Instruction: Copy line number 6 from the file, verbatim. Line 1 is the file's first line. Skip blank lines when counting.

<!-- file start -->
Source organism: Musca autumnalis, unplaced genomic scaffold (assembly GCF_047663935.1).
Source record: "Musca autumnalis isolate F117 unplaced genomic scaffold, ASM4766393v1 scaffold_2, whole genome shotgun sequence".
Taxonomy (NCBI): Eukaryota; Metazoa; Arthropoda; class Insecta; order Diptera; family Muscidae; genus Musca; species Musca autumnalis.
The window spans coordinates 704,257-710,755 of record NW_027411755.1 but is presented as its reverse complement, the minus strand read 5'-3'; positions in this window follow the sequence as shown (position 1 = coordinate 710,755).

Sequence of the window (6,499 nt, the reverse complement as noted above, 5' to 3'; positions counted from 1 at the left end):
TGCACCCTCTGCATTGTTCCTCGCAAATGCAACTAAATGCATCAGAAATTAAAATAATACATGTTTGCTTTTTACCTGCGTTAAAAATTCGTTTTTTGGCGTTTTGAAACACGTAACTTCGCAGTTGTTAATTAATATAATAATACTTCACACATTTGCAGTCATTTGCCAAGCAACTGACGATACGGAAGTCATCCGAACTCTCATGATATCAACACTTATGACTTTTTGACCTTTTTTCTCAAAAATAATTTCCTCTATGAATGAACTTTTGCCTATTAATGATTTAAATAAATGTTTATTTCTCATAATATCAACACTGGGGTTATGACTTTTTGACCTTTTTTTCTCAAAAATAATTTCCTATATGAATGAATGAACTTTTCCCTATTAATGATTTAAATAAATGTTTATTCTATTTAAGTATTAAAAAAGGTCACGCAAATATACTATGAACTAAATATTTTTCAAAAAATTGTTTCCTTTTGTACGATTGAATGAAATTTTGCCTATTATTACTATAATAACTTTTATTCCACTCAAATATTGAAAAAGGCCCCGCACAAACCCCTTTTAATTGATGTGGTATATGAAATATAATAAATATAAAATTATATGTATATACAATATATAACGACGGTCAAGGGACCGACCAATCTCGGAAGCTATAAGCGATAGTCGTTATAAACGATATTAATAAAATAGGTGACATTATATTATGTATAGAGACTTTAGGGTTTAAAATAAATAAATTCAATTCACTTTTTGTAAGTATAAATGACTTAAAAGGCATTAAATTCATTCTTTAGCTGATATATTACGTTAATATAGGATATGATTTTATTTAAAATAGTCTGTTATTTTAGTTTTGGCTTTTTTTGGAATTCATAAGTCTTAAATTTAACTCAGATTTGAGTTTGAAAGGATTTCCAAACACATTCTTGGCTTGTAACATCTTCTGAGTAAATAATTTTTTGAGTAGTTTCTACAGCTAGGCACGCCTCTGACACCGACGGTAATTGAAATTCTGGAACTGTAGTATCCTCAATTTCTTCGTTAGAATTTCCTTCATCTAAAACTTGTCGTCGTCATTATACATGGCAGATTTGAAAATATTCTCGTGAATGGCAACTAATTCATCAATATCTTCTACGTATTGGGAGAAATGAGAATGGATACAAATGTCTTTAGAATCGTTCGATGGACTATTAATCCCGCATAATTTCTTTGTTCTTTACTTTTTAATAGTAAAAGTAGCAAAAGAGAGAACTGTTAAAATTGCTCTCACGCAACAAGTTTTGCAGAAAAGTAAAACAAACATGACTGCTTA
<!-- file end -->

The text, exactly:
TGCACCCTCTGCATTGTTCCTCGCAAATGCAACTAAATGCATCAGAAATTAAAATAATACATGTTTGCTTTTTACCTGCGTTAAAAATTCGTTTTTTGGCGTTTTGAAACACGTAACTTCGCAGTTGTTAATTAATATAATAATACTTCACACATTTGCAGTCATTTGCCAAGCAACTGACGATACGGAAGTCATCCGAACTCTCATGATATCAACACTTATGACTTTTTGACCTTTTTTCTCAAAAATAATTTCCTCTATGAATGAACTTTTGCCTATTAATGATTTAAATAAATGTTTATTTCTCATAATATCAACACTGGGGTTATGACTTTTTGACCTTTTTTTCTCAAAAATAATTTCCTATATGAATGAATGAACTTTTCCCTATTAATGATTTAAATAAATGTTTATTCTATTTAAGTATTAAAAAAGGTCACGCAAATATACTATGAACTAAATATTTTTCAAAAAATTGTTTCCTTTTGTACGATTGAATGAAATTTTGCCTATTATTACTATAATAACTTTTATTCCACTCAAATATTGAAAAAGGCCCCGCACAAACCCCTTTTAATTGATGTGGTATATGAAATATAATAAATATAAAATTATATGTATATACAATATATAACGACGGTCAAGGGACCGACCAATCTCGGAAGCTATAAGCGATAGTCGTTATAAACGATATTAATAAAATAGGTGACATTATATTATGTATAGAGACTTTAGGGTTTAAAATAAATAAATTCAATTCACTTTTTGTAAGTATAAATGACTTAAAAGGCATTAAATTCATTCTTTAGCTGATATATTACGTTAATATAGGATATGATTTTATTTAAAATAGTCTGTTATTTTAGTTTTGGCTTTTTTTGGAATTCATAAGTCTTAAATTTAACTCAGATTTGAGTTTGAAAGGATTTCCAAACACATTCTTGGCTTGTAACATCTTCTGAGTAAATAATTTTTTGAGTAGTTTCTACAGCTAGGCACGCCTCTGACACCGACGGTAATTGAAATTCTGGAACTGTAGTATCCTCAATTTCTTCGTTAGAATTTCCTTCATCTAAAACTTGTCGTCGTCATTATACATGGCAGATTTGAAAATATTCTCGTGAATGGCAACTAATTCATCAATATCTTCTACGTATTGGGAGAAATGAGAATGGATACAAATGTCTTTAGAATCGTTCGATGGACTATTAATCCCGCATAATTTCTTTGTTCTTTACTTTTTAATAGTAAAAGTAGCAAAAGAGAGAACTGTTAAAATTGCTCTCACGCAACAAGTTTTGCAGAAAAGTAAAACAAACATGACTGCTTA